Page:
My conclusion is this: Today I would get a 2017 model. If you can wait for next yeas's models, chances are high that you will be forced to High Sierra and later with the new APFS file system. From my other post, you will see that I still need Windows, and the Windows installed in the Bootcamp partition saved my a$$ recently. With APFS this would not have been possible, as there are currently now Windows drivers for it.
 

ZapNZs

macrumors 68020
Jan 23, 2017
2,310
1,158
The 2015 will presumably have support for it dropped earlier than the 2017. However, when which generations are dropped is not entirely consistent, and some older systems have received support much longer than others (some of this appears to be influenced by how long Apple sells a particular model in the refurb store.)

For at least an OS generation or two after Apple does drop support, you will likely continue to receive security updates and most modern software will be able to run on it without issues. For example, it's only now that some Software Makers are beginning to drop support for El Capitan (2 OS gens ago), and many are still supporting it.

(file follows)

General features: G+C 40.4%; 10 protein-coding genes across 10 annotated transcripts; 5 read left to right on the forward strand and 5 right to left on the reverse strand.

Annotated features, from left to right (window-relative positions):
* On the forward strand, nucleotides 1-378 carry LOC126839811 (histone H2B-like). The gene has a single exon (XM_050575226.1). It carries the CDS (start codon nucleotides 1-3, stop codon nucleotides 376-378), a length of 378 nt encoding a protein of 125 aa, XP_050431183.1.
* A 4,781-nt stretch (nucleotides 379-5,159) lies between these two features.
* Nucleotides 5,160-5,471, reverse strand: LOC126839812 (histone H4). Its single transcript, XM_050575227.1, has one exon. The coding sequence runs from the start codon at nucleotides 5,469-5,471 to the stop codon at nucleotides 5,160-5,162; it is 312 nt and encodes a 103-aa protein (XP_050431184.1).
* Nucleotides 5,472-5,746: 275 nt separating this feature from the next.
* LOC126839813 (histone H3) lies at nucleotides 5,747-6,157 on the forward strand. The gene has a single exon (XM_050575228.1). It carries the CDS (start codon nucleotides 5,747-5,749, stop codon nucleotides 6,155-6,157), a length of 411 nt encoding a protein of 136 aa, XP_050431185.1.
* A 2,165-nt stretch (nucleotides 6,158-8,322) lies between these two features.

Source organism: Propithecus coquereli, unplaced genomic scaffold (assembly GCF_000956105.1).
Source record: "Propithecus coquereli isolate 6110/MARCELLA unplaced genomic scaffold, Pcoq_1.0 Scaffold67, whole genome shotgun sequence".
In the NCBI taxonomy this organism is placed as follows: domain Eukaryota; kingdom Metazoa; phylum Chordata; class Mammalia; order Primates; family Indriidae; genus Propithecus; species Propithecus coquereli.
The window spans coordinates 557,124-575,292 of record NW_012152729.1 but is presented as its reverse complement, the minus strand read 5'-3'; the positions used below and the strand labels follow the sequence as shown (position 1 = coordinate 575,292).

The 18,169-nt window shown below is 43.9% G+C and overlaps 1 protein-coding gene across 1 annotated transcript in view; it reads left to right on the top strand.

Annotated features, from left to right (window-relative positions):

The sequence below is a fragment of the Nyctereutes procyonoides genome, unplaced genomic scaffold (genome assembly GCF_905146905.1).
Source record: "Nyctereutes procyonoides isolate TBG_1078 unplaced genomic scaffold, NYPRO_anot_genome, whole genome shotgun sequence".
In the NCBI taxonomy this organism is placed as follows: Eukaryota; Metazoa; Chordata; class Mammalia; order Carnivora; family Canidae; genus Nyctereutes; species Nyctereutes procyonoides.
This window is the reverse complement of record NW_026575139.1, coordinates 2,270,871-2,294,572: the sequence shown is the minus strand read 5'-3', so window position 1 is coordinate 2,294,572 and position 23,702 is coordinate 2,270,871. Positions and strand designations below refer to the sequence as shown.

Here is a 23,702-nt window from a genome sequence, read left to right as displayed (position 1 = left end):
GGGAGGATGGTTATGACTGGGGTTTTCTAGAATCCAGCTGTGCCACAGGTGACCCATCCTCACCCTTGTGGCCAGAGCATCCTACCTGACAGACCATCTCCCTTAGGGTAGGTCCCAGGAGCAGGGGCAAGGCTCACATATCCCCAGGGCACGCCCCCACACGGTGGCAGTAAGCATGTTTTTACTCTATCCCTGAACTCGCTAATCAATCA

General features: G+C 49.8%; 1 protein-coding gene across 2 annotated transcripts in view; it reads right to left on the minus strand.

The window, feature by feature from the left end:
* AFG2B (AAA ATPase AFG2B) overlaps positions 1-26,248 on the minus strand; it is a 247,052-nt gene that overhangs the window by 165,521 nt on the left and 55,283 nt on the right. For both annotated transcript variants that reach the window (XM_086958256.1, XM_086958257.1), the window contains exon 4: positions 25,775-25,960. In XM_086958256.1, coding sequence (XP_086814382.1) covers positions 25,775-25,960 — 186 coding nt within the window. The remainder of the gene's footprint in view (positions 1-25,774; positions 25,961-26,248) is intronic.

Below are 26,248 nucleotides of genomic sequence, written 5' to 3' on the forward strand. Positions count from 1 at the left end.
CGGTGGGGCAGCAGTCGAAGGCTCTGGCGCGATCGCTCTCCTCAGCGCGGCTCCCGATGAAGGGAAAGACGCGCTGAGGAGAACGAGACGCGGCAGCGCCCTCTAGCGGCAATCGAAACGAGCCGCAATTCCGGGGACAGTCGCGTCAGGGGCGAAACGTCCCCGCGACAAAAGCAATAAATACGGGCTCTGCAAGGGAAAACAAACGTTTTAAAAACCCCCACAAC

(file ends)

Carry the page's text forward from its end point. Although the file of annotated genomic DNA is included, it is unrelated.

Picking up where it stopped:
SteveJUAE

macrumors 601
Aug 14, 2015
4,470
4,711
Land of Smiles
The 2015 will presumably have support for it dropped earlier than the 2017. However, when which generations are dropped is not entirely consistent, and some older systems have received support much longer than others (some of this appears to be influenced by how long Apple sells a particular model in the refurb store.)

For at least an OS generation or two after Apple does drop support, you will likely continue to receive security updates and most modern software will be able to run on it without issues. For example, it's only now that some Software Makers are beginning to drop support for El Capitan (2 OS gens ago), and many are still supporting it.
Hers a nice table I found with examples:

support-mac.png


It's the odd little things that catch you out, my in-laws who have a graveyard of our old mac's were caught out recently with an innocent upgrade of skype that would not work on an old MBA.

Additionally most batteries soon start to fade off after 3 years, whilst no issues for my in-laws as they do not use the portability other than from kitchen to lounge. For their usage it's cheaper to buy a new simple laptop than replace batteries on an old mac
 
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parseckadet